>> I've seen several IGF's grow slowly. I went to five Ukrainian IGF's five years in a row. The first one talks about basic issues and no one knows what to talk about, what they can talk about, what they can't talk about. There was even a question mark as to whether the governments or police would come in and arrest everyone because we're talking about the Internet. Okay, so the second year the people started getting better marks about what was going on and by the third year you start talking about those issues, the local and global ones and it is interesting. We now have people very active in global policy and who have influenced, for example, on ICANN the policies around the international domain names. We have had people involved in the various aspects of the scripts and the technical problems associated with it. I do agree regarding the difficulty involving the technical community. You have a government person that will turn up with a suit. I'm not a government person. I still wear a suit. I would like to be one day a government person. I would like to be important. Kidding. You also have a guys that turn up with a T-shirt and I can tell you I turned up once in an ITF meeting with a suit and there was only one person allowed to wear a suit in that meeting, Vint Cerf. Three-piece suits and he wears it very well by the way and everybody respects it. Everybody else is wearing a T-shirt and if there are holes in the T-shirt it's even better.

>> MODERATOR: How do we bring more stakeholders together?

>> I just have a small question about some kind of recommendation about IGF initiatives because I'm talking about the trust. When you create our own some kind of rules of play inside of national IGF, not all of these guys are enrolled in this. It is impossible to enroll all of them. How about some kind of -- commendation for national IGF's. Most countries are new democracy. And maybe we need some kind of more accommodation for our State. Players in our State.

>> MODERATOR: Globally speaking the IGFs have strength to put together guidelines. This would be globally applicable. I don't know if there is something we can do regionally if we have specificities and things we can look into.

>> The conversation about bringing other stakeholders and specifically  ones that you mentioned. When government is mentioned, government is not one big thing that there is government, diplomats in the government and parliaments and courts and I think that one stakeholder group that hasn't been properly engaged in all these years is parliamentarians. The issues that we're discussing are policy issues and those policy issues very often have to find themselves in some kind of legislation for them to be effective. Not always but very often. And I think that's a stakeholder group we need to involve and perhaps the next SEEDIG is something that we can start thinking about stakeholder group specifically. How to bring different stakeholders together, I think the best way is focusing on one or a few problems.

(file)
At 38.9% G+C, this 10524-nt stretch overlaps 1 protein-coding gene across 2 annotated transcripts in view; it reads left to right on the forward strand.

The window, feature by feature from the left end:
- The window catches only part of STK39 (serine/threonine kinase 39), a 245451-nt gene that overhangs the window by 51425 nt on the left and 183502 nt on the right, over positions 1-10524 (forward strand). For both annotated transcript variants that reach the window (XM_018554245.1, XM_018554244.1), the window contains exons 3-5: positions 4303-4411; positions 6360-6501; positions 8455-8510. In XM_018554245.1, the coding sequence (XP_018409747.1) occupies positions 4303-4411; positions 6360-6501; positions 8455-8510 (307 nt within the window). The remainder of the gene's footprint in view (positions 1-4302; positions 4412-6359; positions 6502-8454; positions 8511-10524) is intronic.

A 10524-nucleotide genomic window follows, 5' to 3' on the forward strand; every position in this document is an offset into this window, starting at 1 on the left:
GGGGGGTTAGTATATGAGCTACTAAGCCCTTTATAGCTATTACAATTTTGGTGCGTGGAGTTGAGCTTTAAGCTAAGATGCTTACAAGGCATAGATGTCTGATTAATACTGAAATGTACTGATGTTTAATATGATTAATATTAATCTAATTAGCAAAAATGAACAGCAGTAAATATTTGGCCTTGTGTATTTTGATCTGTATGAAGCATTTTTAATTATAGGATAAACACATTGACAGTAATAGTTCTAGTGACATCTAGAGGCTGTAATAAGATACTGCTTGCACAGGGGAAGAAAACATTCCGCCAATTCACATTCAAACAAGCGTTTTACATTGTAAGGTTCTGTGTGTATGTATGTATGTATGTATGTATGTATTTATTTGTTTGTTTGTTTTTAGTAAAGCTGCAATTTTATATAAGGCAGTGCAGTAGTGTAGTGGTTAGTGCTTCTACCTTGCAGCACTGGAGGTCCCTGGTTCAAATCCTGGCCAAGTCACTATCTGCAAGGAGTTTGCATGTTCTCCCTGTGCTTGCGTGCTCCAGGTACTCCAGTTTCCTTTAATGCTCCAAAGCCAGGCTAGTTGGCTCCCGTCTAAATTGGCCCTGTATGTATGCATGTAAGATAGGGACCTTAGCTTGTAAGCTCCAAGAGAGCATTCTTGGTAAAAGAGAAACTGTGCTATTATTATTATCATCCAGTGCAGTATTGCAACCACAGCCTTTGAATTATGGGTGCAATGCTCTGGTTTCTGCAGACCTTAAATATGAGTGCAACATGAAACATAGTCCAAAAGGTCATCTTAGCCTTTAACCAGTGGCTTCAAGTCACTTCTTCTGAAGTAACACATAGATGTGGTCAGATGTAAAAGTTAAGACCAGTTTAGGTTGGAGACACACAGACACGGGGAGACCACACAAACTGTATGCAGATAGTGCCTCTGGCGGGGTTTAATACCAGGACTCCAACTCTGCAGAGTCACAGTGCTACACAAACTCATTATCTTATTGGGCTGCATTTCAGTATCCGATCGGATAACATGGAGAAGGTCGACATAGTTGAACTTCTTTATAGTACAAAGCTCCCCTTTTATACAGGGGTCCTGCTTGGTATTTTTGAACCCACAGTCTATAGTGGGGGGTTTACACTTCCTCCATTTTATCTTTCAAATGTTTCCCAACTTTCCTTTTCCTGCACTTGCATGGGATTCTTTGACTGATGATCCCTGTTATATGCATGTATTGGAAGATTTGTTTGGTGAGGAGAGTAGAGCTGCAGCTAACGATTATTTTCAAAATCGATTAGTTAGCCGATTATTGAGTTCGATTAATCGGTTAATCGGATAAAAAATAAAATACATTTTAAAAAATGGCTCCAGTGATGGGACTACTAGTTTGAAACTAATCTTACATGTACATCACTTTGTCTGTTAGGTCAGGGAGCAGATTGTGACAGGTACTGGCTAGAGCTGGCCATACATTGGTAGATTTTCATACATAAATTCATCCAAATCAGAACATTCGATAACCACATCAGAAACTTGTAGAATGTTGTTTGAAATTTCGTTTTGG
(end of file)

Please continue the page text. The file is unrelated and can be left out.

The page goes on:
Whenever you focus on everything, you come out with nothing. If there is a theme and I've been saying this for the IGF as well. We need more specific themes that we focus for the IGFs themselves but I would say the same thing about regional and national ones. If every year there is one problem that is addressed and you bring the different stakeholders to bring their own views on that problem and how it can be solved it is -- that's already an effective dialogue that can -- and a dialogue should be structured. There should be some kind of an hourglass structure where you start with the most general and you ask the most general questions and you get to the most specific questions preferably to the key question that everybody says that's the key question that needs to be addressed now and from that one question you go into the next stage of trying to answer it and see where there are answers. Very often there are answers not used. Tools there not used. And sometimes there are -- the answer is we need to do this and this and this and already you have a roadmap. So I think that's a good approach and I would recommend it as much for SEEDIG and EuroDIG and also for the global IGF and by the way, I have a theme for next year's IGF. We need to focus on Internet of Things a lot more. That's the key thing that we should next year should be IOT.

>> Just to mention this year we've had the biggest delegation of European parliamentarians ever. 18 who had originally signed up for it. For one reason or another five or six dropped out. We're now down to 13 or 12 -- no, last Italian dropped out of the because of the Italian referendum. We're down to 12. But still that's more than we've had before. Last time we had nine. This time 12. Each time there is more and more interest. It is a wonderful opportunity for them to see what's going on. They can go to all the different sessions that are of particular interest to them. And I must say they have become more and more interested all of them and they've participated at SEEDIG. We had a Romanian member and they also go to EuroDIG as well. They're very active.

Where we see there is less activity and it used to be even more but it has gone downhill over the last years is the national parliamentarians. One used to pay for at least four British parliamentarians to come every year to the IGF. They stopped doing it a couple of years ago because money is not growing on trees, etc. The FINs used to always have national parliamentarians, etc. At European level this is probably a good option because it is very expensive for every single member state and even beyond for SEEDIG to send their own national representation.

In the SEEDIG case not all of you are members of the European union and don't necessarily have members of the European parliament. There is a place where they have contact with the local authorities and national interests. They can start disseminating the information.

>> MODERATOR: Thank you, Megan. Michael.